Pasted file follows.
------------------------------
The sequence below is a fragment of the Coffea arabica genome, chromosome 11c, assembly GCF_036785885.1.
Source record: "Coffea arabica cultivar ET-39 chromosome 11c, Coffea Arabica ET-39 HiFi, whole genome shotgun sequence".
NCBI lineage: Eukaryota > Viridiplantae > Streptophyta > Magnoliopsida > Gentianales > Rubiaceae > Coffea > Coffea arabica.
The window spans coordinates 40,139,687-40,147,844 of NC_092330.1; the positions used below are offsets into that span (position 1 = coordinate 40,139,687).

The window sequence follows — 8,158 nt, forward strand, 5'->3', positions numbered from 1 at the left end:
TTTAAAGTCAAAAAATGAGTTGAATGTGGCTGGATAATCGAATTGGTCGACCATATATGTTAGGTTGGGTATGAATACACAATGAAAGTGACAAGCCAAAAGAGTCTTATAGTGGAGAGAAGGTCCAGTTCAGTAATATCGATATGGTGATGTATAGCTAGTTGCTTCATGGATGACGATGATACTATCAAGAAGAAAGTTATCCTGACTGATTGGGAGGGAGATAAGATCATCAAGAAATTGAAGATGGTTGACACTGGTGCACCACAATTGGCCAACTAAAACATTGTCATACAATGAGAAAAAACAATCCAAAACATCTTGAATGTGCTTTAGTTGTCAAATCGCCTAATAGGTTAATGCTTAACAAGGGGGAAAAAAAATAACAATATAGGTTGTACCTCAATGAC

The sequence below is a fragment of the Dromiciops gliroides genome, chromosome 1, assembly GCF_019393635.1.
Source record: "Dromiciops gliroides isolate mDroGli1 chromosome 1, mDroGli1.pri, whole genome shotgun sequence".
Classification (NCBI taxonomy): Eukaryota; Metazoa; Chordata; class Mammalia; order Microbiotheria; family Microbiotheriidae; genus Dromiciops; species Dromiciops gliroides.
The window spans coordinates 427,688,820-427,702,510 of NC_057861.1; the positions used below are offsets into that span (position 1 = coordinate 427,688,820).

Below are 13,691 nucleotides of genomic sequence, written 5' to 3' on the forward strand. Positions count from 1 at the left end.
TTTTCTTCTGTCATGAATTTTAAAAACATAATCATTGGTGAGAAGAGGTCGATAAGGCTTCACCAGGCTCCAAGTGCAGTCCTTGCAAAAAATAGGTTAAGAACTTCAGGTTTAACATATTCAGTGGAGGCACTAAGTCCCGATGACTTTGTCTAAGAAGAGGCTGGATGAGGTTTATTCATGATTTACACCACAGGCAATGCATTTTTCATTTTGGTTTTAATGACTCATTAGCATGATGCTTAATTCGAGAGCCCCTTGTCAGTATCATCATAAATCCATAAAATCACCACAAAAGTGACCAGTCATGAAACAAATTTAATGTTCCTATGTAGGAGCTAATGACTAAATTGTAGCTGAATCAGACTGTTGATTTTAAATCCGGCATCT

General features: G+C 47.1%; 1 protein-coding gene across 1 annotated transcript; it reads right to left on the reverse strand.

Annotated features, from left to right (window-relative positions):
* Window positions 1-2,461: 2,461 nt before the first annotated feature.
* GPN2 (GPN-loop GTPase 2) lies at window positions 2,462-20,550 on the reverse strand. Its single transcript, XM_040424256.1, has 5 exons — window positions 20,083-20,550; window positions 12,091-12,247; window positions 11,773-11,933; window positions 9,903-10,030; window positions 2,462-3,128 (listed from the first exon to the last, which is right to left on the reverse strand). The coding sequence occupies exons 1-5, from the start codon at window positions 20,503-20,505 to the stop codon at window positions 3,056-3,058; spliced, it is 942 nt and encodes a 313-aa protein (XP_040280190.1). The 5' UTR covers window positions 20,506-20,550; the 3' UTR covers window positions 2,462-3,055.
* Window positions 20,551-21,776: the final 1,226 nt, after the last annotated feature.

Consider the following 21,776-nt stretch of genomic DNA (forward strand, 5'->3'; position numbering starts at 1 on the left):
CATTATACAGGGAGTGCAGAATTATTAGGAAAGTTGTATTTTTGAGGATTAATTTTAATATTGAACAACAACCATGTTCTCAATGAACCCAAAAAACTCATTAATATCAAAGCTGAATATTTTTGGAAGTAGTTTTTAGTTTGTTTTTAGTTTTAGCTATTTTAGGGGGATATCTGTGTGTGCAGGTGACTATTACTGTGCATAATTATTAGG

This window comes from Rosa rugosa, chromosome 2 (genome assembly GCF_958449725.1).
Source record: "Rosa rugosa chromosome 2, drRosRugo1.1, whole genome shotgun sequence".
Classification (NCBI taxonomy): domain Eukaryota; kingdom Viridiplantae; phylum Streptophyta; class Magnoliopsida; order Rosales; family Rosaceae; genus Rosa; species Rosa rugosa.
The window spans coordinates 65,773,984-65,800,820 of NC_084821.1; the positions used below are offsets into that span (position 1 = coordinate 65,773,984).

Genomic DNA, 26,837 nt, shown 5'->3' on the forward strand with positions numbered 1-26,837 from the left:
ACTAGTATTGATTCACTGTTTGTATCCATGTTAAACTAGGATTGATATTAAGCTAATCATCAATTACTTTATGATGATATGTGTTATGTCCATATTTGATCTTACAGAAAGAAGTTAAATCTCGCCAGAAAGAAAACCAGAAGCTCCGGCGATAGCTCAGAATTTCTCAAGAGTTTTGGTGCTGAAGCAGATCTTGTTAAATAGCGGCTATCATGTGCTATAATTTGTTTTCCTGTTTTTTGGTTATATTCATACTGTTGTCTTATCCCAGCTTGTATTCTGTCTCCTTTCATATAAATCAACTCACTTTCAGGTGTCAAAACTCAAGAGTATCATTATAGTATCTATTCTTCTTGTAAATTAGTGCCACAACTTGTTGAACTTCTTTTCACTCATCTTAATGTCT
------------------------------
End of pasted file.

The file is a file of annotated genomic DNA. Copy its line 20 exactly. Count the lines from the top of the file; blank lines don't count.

This window comes from Rosa rugosa, chromosome 2 (genome assembly GCF_958449725.1).